Archive | June 2022
LOOK FOR WIDOW SKIMMERS PATROLLING YOUR YARD
Today when I walked on to my deck for the first time,
I flushed a dragonfly that had perched atop a pole supporting one of the plants growing in a container. The distinctive color pattern on its wings and body color told me it was a widow skimmer (Lebellula luctuosa).
The male widow skimmer (called a king) is one of our most recognizable dragonflies. It is a medium-sized (1.2 – 2 inches long; with a 1-1.5-inch wingspan) dragonfly with wings marked with black and white blotches. The black blotches extend outwards from its body toward the tips of its wings. Much narrower white markings are located just beyond the black blotches. The insect’s body is powder blue.
In contrast, the wings of the female (called a queen) are marked with a single dark blotch on each wing.
While this dragonfly is most common along the borders of lakes, and swamps, it also ventures into our backyard. The widow skimmer is most common in the summer but can also be spotted in the spring and autumn.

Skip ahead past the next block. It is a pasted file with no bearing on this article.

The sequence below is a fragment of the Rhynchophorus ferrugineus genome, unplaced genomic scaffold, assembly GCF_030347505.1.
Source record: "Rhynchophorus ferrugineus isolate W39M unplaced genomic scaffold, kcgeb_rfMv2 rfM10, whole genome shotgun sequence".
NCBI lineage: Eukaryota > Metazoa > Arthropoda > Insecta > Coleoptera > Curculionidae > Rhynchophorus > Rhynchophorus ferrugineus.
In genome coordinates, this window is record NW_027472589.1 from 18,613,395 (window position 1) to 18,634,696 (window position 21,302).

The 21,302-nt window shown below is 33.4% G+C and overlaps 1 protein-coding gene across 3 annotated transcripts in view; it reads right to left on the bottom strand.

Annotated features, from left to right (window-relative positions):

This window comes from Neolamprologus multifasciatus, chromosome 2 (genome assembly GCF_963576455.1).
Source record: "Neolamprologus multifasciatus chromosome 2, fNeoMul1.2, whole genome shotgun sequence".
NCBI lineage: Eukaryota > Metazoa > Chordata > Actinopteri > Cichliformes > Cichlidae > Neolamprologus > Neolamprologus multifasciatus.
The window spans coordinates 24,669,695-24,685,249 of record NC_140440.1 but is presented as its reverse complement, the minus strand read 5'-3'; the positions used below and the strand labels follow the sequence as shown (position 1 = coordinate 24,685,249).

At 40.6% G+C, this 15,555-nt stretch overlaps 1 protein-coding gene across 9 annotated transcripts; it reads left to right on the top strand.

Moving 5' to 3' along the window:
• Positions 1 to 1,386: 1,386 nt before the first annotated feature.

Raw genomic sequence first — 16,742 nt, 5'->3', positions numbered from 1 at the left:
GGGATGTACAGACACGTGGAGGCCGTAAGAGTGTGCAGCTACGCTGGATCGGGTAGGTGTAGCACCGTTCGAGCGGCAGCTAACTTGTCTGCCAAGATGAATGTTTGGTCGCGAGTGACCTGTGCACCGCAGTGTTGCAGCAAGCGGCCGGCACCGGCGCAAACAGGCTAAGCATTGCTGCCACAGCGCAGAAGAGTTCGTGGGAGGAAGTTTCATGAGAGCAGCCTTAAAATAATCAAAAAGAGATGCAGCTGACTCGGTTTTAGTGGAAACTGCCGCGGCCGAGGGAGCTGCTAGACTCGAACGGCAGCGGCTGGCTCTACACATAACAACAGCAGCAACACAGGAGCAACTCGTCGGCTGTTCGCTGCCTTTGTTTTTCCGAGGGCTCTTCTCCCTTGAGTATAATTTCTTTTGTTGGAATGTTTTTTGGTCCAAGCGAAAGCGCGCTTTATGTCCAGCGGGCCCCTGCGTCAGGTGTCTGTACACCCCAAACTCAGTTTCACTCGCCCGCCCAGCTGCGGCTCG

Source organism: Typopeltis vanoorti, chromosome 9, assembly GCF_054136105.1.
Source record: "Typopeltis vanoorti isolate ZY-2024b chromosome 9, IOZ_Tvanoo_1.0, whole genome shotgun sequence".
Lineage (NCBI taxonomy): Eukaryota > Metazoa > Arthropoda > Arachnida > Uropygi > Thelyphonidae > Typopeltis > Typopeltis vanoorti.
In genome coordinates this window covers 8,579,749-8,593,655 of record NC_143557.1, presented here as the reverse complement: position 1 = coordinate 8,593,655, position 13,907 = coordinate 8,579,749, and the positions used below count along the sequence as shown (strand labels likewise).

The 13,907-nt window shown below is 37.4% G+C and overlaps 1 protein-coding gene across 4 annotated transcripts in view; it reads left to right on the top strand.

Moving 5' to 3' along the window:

This distinctive dragonfly lives as an adult for just a few weeks. During this time males establish a territory up to 250 square acres which it vigorously defends again the intrusions of others.
The widow skimmer habitually uses perches. The black skimmer I spotted today flew off and returned to the same perch several times in a few minutes.
If are you interested in photographing a widow skimmer, all you have to do is to stand motionless a short distance away from a favorite perch and wait for it to return. This saves you having to scamper about the yard trying to snap a picture.
The widow skimmer feeds a wide variety of small soft-bodied invertebrates such as spiders, flying ants, hover flies, and even mosquitoes. Prey is snatched from the air with its legs.
If you spot a widow skimmer in your yard, don’t be afraid of it. Widow skimmers do not attack or bite humans. Just enjoy its beauty and mastery of the air as it patrols the air space above your lawn and gardens.